Any American Can Take Any Police Officer's Photo

A Washington Post reporter was arrested outside of St. Louis, Missouri, on Wednesday evening after video-recording law-enforcement officials. He was well within his rights—and would have been even if he weren't a journalist.
Mario Anzuoni/Reuters

Police in Ferguson, Missouri, arrested two reporters Wednesday night as protests over the police shooting of an unarmed teenager continued for the fifth day. The journalists, the Washington Post’s Wesley Lowery and the Huffington Post’s Ryan Reilly, were only detained for about 15 minutes before being released, but the incident provoked widespread outrage over the Ferguson police’s increasingly brutal tactics.

In a first-person account of the incident, Lowery wrote that armed officers stormed a McDonald's in which he and Reilly were working and demanded to see ID. They then told Lowery to stop video recording them, and finally they ordered the reporters to leave and claimed they weren’t leaving fast enough. According to other reports, the Ferguson police also demanded that an MSNBC camera man and a local Fox News crew take down their cameras. Police hit the crew of Al Jazeera America with tear gas and dismantled their gear.

In an editor’s note following the story about Lowery’s arrest, Washington Post editor Marty Baron wrote, “The physical risk to Wesley himself is obvious and outrageous.”

It was also illegal.

The arrest and intimidation of journalists for documenting the events in Ferguson is particularly disturbing because it interferes with the ability of the press to hold the government accountable. But actually, anyone—journalist or otherwise—can take a photo of a police officer.

Citizens have the right to take pictures of anything in plain view in a public space, including police officers and federal buildings. Police can not confiscate, demand to view, or delete digital photos. Private property owners can set different rules for recording, but it did not appear from Lowery’s account that the McDonald’s manager was objecting to his video recording.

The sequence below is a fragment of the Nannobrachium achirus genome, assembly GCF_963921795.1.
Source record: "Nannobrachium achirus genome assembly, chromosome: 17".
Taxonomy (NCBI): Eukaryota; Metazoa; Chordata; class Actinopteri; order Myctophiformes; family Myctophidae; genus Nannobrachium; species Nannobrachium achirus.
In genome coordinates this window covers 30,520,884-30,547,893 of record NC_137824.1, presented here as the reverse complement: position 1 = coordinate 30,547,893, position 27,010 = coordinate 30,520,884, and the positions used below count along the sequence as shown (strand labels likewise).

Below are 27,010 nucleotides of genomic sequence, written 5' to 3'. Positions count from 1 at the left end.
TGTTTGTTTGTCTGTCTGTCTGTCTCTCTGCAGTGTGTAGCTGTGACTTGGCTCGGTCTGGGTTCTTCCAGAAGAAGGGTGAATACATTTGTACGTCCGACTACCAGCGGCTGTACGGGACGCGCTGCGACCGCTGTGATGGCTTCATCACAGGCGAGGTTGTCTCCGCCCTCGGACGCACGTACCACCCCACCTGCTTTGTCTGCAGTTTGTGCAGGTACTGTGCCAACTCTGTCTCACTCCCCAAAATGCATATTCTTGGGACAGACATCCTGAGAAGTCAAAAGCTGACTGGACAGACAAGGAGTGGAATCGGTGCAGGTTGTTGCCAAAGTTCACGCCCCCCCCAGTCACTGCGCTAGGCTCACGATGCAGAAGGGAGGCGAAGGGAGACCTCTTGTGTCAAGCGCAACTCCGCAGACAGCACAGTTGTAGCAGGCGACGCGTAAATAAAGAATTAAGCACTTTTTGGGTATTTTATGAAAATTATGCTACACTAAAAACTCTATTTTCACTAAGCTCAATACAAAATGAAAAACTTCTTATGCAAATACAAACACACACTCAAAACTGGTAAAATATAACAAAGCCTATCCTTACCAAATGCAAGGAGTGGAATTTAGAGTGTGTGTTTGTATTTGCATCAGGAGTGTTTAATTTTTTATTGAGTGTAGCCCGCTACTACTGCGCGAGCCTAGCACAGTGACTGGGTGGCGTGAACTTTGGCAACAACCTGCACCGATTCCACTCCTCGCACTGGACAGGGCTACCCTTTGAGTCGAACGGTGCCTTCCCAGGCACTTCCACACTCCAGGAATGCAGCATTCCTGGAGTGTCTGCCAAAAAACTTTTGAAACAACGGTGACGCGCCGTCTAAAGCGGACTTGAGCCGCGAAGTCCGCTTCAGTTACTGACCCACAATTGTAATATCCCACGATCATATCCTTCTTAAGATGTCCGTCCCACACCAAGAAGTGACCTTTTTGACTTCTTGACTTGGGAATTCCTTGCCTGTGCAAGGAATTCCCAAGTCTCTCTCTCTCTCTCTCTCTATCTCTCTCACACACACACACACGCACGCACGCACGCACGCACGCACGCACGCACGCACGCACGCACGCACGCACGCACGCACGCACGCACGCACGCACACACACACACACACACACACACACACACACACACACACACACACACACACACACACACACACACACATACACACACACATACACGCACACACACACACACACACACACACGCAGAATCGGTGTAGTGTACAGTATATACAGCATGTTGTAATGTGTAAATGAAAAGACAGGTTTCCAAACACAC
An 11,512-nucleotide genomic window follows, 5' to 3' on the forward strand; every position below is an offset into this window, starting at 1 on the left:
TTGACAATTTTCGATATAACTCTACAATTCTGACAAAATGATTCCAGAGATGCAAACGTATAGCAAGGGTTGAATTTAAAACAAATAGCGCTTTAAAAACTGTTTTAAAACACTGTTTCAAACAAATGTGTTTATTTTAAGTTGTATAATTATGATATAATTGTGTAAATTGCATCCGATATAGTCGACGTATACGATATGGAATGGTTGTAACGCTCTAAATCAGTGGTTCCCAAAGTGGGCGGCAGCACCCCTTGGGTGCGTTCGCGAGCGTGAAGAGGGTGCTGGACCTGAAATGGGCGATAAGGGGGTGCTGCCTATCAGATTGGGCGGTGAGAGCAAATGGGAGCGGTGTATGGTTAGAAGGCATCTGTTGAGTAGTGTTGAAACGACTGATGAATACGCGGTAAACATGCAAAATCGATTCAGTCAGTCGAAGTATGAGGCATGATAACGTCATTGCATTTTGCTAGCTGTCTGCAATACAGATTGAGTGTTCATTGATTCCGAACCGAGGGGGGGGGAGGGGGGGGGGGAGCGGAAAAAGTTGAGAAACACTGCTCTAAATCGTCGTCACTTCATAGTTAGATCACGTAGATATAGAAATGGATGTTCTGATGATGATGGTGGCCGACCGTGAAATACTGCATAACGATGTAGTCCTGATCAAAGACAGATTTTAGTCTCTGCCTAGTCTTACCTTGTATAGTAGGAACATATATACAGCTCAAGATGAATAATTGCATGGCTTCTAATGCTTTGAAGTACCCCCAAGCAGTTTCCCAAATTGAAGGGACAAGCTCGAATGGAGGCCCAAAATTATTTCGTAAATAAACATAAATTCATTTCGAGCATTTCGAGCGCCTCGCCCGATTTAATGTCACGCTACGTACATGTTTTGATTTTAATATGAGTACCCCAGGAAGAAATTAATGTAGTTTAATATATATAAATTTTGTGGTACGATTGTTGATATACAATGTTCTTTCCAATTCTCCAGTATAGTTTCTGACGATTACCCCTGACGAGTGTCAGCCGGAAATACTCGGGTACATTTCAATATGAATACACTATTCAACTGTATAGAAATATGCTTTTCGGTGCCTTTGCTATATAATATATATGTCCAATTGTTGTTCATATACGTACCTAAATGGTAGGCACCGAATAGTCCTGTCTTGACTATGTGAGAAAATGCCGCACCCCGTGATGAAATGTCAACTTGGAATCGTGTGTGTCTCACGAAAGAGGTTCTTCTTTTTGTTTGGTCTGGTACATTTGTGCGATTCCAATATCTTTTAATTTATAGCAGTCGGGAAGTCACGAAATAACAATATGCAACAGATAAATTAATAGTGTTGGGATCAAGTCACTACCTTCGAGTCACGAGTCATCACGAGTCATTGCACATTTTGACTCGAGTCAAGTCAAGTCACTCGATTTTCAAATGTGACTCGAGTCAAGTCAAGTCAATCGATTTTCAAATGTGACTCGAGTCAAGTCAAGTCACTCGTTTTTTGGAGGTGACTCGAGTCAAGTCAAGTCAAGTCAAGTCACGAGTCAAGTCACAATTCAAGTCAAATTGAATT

Some states take issue with video recordings because of their audio element—they claim that the sound recording is akin to surreptitiously eavesdropping on a phone call. (In fact, some states are using this provision to prosecute people who post video clips of police abuse.) However, Missouri is not one of those states. There, you only need the consent of one party to a conversation to hit “record,” and Lowery was that one party.

Police officers frequently ignore these laws. “There is a widespread, continuing pattern of law enforcement officers ordering people to stop taking photographs or video in public places, and harassing, detaining and arresting those who fail to comply,” wrote ACLU policy analyst Jay Stanley in 2011, pointing to a rash of photographer arrests and detentions that year.

For those who want to document police activity without risking arrest, media attorney Richard Goehler has this advice, via Poynter:

The ... thing I would recommend would be whenever possible, make sure that your news gathering efforts are open, visible, and on public property. This will give you the best possible legal position or defense to any claim by a police officer for invasion of privacy (which truly is a meritless claim).

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Olga Khazan is a staff writer at The Atlantic, where she covers health.

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